Brandon showing off his shampoo skillz

Brandon showing off his shampoo skillz

Modern shampoo emerged in the 1930s.  Back then, it was a weekly ordeal.  It was not until the 70s or so that shampooing became a daily norm.  So I went back and looked at old pictures of my grandmother, to guage whether she looked like a smelly grease ball in the 50s.  Quite contrarily, I thought her hair looked voluminous, shiny, and strong!

So, why do we feel so greasy and gross after a day without shampoo?  Turns out, those powerful bubbles strip our scalp and hair of its natural oils.  Wait a minute, isn’t de-oiling the goal here? What’s the problem?  Our hair needs oil to keep that healthy strength and shine, so our scalp compensates after a good ‘poo, overproducing oil to make up for what it lost.  So the shampoo makes us dependent on it to keep the grease at bay.  Can I break this vicious cycle?

It’s worth a try.

So here are my 5 reasons to stop ‘pooing:

1. It is WAY less expensive.  A bottle of shampoo can cost you anywhere from $5 to over $20. You can buy a pound of baking soda for a couple dollars.  Our 32oz bottle of Bragg’s apple cider vinegar was about $5.  Strapped for cash?? Stop ‘pooing so much!

2. It is better for your body.  My last post talked about chemicals in liquid soap.  Shampoo often contains the same suspects.  Using some shampoos can expose your scalp and eyes to irritants, carcinogens, and allergens.  Why do we need to wash our hair with a concoction of chemicals cooked up in a lab?

3. It is better for the environment.  All those chemicals wash down the drain…. where do they do?  Our bodies aren’t the only thing dealing with the onslaught of plastic-era chemicals, the environment around us is too.

4. You gain power by not giving in to powerful advertisements.  Consumer power is one of our greatest weapons against corporate greed, yet many of us don’t realize it!  If we refuse to buy these chemical/petroleum laden products, powerful companies like Dupont will realize they need to provide healthier products.  Also, by opening our minds to personal care product alternatives, we have the opportunity to support small businesses rather than giant corporations, and help those businesses gain traction in today’s tough economy.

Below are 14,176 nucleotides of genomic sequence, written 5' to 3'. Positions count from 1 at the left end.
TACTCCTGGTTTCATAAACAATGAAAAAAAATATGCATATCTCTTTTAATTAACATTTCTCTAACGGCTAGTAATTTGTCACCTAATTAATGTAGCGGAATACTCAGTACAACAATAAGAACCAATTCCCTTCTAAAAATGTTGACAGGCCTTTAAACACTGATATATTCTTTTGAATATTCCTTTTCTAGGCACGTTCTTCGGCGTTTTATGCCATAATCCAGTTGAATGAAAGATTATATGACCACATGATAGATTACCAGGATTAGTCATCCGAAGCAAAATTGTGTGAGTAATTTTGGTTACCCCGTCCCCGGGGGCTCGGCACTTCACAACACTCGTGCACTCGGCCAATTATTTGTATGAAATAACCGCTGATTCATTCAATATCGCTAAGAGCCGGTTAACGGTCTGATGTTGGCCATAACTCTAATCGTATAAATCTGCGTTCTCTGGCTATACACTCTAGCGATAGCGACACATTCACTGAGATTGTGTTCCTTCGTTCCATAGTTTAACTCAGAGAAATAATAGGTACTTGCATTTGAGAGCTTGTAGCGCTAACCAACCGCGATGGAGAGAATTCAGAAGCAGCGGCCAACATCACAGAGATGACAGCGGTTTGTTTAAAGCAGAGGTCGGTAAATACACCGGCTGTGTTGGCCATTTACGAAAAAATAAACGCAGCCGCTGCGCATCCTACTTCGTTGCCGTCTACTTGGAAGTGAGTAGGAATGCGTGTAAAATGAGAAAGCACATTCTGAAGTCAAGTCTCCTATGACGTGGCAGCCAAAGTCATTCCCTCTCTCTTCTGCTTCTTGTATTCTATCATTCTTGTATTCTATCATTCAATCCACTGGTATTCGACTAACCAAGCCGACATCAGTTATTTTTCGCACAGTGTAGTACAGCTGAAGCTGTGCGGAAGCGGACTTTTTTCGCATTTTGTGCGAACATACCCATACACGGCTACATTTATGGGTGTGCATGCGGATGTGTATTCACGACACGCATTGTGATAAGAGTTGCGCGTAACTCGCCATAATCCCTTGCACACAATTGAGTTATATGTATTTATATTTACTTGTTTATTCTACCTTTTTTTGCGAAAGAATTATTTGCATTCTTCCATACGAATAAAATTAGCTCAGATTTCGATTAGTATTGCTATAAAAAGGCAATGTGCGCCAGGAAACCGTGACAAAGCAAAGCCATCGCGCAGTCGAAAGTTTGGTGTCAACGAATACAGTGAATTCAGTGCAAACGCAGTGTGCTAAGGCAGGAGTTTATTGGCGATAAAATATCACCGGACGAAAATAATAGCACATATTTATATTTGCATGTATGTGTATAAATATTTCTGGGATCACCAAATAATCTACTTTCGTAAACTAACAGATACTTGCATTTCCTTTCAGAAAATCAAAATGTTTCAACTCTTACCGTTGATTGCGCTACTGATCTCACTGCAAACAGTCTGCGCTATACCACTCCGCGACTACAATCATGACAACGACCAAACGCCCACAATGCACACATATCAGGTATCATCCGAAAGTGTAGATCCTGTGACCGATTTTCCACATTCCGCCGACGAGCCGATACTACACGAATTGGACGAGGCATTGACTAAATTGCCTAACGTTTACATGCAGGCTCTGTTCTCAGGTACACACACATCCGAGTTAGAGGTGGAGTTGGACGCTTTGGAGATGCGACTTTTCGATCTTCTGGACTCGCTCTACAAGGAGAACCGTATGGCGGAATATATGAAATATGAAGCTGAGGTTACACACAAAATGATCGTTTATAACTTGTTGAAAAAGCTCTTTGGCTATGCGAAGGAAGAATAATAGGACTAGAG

5. You can inspire your family and friends to ask questions about the ingredients in their personal care products.  Sure, you could keep your no-pooing a secret.  It’s weird, I know.  But by letting your friends and family in on your ‘poolessness you can start great conversations about everything from plastic waste to chemical toxins.  You can inspire people to think for themselves, rather than letting companies like Coka Cola and Dupont do the thinking for us.

How to No-poo

There are many ideas out there, so I encourage you to research your options!  The more hard-core no-pooers use nothing but water.  Not quite ready to take that plunge I use baking soda and apple cider vinegar.

1. Mix 1 T baking soda in 1-1.5 cups of water.  You can play with the amount to see what works best for you.  In the shower simply lather the mixture into your scalp and hair then rinse out.  Don’t expect it to lather, but never fear, its cleaning!

2. Also have a mix of 1 tsp apple cider vinegar and 1-1.5 cups of water (again, play with the concentration if you like).  I also add a couple drops of lavender essential oil so I smell all pretty.  Once the baking soda is rinsed out pour the ACV mix over your wet hair.  I try to avoid getting too much on my scalp.  Rise aaaand, voila!  Clean hair!